in Conquering nature in Spain and its empire, 1750–1850
Social contexts in L’Inchiesta and Risen
Fernando Gabriel Pagnoni Berns
Emiliano Aguilar

rectifying this situation. Ordaining as priests married men of moral probity will pave the way to female priests, both now possibilities worth exploring. This seems to be the only future solution to facts which are hard to ignore: ‘the Church is simply unable to recruit and retain enough male celibate priests to meet the sacramental needs of faithful Catholics’ (Schoenherr 2002 : xxviii). Within this secular culture, it seems that there is little favourable space to discuss theological questions. However, it also cannot be denied that a resurgence in biblical films and TV

in The Bible onscreen in the new millennium
Writing the literary pilgrimage, from Gaskell to Woolf
Deborah Wynne

, vigorous, active, keen, and daring’, while her body was ‘feeble, nervous, suffering under exertion’ (quoted in Wilkes, 2010: 104). Gaskell’s presentation of Brontë as a tiny, frail woman, a domestic and dutiful daughter who was also strong in moral probity and a boldly free spirit associated with the moors, helped readers to negotiate these apparent contradictions after her death. One literary pilgrim, who signed himself ‘W.P.P.’, visiting Haworth in 1856, summed up these oppositions when he wrote: ‘Those tiny fingers, those small hands, were to wield a sceptre more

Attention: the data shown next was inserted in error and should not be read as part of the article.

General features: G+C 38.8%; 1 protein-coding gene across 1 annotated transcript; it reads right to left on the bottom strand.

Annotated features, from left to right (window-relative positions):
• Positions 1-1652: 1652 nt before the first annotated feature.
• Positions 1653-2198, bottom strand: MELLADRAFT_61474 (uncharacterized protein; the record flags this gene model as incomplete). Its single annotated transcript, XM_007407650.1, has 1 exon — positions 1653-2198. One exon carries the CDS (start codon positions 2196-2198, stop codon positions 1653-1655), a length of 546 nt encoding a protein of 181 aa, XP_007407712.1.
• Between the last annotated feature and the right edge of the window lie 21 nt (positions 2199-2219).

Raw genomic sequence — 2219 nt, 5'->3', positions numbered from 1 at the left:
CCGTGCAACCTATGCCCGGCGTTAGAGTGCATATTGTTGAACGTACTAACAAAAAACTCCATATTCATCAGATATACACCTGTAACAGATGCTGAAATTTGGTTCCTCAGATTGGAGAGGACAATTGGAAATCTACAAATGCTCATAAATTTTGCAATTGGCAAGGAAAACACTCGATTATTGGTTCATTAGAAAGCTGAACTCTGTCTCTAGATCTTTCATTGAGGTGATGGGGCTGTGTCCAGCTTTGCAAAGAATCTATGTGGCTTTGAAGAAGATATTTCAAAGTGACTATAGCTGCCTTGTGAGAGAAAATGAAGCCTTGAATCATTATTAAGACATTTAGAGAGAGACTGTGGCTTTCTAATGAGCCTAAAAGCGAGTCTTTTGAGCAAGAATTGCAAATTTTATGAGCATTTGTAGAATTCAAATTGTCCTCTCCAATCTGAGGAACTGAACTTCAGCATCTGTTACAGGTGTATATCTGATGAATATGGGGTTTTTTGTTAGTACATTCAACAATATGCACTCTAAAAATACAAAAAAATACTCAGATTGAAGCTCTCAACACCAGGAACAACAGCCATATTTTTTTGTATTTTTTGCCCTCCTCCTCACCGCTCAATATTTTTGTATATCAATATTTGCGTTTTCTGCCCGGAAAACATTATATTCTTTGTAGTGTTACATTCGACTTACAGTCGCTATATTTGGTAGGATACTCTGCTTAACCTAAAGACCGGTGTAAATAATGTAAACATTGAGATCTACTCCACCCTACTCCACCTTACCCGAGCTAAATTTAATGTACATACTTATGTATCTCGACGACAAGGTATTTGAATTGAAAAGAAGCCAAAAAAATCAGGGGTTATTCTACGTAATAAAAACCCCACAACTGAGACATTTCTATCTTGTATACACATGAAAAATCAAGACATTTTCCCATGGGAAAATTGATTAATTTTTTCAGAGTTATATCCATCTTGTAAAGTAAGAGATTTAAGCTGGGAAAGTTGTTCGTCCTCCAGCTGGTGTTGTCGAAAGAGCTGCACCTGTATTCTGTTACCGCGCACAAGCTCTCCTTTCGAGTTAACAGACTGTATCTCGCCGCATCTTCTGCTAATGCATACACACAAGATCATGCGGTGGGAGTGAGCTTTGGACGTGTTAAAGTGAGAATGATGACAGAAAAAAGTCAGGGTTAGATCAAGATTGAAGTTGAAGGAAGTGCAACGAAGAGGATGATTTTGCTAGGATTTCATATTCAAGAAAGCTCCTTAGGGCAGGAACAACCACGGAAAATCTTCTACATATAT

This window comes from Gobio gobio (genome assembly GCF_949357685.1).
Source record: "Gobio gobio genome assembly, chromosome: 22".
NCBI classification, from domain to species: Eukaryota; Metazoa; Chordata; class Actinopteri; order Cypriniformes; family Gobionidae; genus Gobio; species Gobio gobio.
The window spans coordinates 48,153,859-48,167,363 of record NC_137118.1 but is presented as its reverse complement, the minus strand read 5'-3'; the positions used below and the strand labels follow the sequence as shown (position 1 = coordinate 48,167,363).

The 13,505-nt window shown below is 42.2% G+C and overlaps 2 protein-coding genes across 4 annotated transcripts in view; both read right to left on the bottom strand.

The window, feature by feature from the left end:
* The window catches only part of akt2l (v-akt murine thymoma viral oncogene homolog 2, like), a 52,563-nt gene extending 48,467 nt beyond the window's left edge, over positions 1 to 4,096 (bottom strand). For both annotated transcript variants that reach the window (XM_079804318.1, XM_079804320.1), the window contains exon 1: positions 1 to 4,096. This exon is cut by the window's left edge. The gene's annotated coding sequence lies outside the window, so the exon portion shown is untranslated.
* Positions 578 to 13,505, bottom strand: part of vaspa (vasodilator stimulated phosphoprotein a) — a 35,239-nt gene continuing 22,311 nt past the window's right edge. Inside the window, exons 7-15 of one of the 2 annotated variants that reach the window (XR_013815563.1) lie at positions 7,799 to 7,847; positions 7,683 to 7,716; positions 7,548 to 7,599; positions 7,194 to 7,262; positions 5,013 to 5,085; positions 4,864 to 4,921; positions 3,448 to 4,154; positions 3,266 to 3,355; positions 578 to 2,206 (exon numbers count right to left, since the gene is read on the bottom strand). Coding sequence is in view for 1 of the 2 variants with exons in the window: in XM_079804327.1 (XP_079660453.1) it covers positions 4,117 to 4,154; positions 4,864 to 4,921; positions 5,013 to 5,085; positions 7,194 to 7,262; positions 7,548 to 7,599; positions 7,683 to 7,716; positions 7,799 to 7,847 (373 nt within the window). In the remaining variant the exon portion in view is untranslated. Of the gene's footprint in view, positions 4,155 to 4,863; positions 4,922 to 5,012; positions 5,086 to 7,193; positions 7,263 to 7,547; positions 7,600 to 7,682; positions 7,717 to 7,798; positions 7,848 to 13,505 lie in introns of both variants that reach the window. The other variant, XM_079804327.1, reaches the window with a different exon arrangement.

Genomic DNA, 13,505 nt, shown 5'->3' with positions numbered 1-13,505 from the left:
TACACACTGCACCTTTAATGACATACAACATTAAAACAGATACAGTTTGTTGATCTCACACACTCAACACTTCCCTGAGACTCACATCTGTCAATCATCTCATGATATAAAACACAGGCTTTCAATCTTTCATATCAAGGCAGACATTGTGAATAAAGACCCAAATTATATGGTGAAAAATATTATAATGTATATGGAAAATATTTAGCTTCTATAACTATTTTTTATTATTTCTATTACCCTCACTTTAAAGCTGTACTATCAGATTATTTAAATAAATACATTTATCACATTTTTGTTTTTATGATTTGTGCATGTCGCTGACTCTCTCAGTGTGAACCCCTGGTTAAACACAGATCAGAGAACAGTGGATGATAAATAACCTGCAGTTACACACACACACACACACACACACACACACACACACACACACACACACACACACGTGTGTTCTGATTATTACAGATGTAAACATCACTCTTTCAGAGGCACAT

in Charlotte Brontë
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The Gothic in Northanger Abbey
Robert Miles

Henry’s eyes. Her moral quandary moves out of the simple circle of self versus tyrannical parent, into the more complex circling of capricious pleasure versus moral probity where one is held to account, not for one’s desires, but for the imaginative excesses they prompt, for the mismatch between what one imagines, and what is; and not just for the harm it does to oneself, but to others

in Gothic writing 1750–1820
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Water cultures and city life
Les Back